“It’s blood,” Kelly said, slightly in awe. “I go hunting with my Dad and whenever we kill a buck when its dark, the blood looks like that.”

“Why would a pumpkin be full of blood?” David asked, staring at the patch in a mixture of disgust and horror.

The entire patch, the vines and stems, all began to writhe as one, undulating in one smooth movement to drag themselves closer to the teens. Kelly found himself kicking away vines that were tangling at his feet, with increasing difficulty as the pumpkins seemed to be pulled into his path, preventing him from maintaining balance. He fell down, one hand bursting through a gourd as he broke his fall; an immediate stench of rotting meat and clotted blood wafted out from the orange gourd, maggots and mealworms writhing about on Kelly’s hand.

David and Erin moved towards the thicket, David pushing her as she moved to go back for Kelly. David, half carrying her, saw no point. “Something is wrong here and we need to go, now!”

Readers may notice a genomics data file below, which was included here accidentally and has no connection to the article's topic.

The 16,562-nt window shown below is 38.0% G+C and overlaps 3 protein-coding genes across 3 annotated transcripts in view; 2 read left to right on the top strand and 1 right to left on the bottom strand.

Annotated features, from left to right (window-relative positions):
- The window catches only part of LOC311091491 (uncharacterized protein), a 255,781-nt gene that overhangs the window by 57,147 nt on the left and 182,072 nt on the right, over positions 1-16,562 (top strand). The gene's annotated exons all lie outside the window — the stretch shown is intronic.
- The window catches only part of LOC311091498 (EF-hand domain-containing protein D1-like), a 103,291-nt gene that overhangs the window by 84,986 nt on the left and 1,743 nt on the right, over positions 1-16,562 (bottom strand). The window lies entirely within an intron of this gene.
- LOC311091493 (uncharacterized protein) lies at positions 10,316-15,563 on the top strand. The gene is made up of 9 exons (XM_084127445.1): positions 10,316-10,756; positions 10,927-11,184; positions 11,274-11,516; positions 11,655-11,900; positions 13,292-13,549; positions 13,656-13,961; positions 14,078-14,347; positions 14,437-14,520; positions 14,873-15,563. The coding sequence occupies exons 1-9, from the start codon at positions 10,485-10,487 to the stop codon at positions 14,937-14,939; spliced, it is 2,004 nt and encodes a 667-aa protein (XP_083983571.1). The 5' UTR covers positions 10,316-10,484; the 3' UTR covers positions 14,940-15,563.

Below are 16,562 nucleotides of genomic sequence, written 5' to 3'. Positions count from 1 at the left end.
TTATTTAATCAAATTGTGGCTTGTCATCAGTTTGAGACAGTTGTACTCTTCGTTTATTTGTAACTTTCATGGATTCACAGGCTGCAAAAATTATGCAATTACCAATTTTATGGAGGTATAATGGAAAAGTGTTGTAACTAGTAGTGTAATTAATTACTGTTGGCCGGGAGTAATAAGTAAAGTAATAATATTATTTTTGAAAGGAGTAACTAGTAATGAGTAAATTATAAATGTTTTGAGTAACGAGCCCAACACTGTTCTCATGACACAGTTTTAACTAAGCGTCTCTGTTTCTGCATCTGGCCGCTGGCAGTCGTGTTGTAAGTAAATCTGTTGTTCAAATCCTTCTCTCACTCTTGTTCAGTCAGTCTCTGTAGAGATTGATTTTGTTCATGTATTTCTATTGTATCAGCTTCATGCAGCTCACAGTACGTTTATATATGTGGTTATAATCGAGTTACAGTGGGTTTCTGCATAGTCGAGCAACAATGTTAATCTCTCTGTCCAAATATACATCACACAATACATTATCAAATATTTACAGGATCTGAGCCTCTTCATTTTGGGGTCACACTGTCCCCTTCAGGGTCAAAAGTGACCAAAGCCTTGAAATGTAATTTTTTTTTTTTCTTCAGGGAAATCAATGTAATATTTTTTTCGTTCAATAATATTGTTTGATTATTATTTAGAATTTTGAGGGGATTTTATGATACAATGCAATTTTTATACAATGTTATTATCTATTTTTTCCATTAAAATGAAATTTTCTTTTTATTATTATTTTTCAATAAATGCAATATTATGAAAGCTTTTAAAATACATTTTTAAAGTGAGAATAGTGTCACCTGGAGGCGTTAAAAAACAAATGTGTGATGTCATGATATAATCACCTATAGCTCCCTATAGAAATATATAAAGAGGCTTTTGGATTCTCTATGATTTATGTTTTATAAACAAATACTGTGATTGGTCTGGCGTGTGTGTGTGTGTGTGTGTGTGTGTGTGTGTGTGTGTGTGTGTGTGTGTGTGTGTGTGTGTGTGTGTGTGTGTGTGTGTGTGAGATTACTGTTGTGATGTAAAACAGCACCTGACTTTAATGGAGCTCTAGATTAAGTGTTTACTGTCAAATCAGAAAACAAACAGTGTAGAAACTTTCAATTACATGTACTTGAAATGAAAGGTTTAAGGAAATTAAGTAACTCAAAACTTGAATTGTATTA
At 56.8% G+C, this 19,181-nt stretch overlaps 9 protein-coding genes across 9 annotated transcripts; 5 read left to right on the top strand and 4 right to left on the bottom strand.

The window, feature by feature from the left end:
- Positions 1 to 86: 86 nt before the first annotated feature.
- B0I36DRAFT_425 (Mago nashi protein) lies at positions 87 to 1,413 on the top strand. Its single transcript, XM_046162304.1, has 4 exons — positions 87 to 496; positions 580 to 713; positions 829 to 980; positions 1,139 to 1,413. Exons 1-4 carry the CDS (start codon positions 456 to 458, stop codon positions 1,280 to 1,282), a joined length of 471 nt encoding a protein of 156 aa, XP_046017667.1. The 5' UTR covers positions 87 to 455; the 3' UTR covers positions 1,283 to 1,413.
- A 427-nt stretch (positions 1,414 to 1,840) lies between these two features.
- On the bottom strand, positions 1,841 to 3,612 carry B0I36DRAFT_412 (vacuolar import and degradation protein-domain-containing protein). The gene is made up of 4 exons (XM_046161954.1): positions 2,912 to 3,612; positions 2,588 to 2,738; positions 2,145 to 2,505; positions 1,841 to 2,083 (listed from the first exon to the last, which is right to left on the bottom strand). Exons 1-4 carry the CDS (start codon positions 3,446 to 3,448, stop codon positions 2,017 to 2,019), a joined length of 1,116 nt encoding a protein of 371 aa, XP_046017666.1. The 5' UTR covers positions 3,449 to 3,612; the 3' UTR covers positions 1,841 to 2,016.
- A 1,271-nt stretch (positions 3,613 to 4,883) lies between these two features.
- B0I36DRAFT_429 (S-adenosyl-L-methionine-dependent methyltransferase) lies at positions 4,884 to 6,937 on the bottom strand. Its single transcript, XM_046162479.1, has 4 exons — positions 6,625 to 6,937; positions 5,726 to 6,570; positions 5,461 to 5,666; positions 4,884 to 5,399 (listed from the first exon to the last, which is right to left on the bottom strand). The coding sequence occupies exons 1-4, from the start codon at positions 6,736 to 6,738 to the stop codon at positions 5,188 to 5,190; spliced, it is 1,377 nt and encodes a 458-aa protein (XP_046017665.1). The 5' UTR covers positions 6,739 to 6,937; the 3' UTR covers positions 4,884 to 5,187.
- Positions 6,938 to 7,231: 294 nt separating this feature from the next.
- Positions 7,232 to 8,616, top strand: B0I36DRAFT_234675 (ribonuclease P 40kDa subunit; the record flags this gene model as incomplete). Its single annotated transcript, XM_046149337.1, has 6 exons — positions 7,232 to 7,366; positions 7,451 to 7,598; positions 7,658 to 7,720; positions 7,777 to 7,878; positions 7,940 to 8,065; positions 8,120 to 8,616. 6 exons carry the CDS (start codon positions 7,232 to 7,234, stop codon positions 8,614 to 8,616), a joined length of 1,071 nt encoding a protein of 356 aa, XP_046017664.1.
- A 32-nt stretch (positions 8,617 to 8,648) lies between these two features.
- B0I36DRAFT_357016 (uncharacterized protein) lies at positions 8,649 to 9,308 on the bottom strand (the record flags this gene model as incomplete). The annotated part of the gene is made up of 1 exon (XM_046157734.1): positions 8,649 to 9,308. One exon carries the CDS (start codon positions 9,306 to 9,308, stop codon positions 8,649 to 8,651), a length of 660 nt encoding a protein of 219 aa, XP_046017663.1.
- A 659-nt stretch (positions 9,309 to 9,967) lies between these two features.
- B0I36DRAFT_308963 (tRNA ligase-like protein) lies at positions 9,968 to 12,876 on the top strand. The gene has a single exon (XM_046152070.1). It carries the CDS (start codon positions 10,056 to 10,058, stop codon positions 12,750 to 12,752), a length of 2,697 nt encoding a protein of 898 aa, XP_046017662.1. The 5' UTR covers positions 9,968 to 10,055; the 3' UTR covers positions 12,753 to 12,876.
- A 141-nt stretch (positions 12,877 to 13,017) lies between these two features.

“But what about Kelly?” She hissed, scratching at David’s back. “He didn’t even want to come here in the first place, we can’t just leave him!”

“We have no choice!” David said, cursing as he dropped his knife, an errant vine having looped around his ankle and tripping him up. Stomping on the vine, David ignored the squelching noise that came up from the tendril and continued on down the narrow path they’d carved before, which was rapidly closing up with thicker brambles than before. They barely made it to the wall before the thicket had closed up, thorns sharper than ever.

David helped Erin up onto the wall before pulling himself up. From the wall, they could look over the thicket at the pumpkin patch, where their friend Kelly was being hauled up by his arms, hanging midair, as another tendril wrapped around his midsection.

“No!” Erin cried out, holding out a hand. “We have to save him!”

“We will! We’ll go get the cops and bring them here, show them what this place really is. C’mon!” David said, hopping down onto the other side of the wall. Erin followed, the two of them running to their waiting vehicle, climbing inside and slamming doors as if there were the hounds of hell nipping at their heels.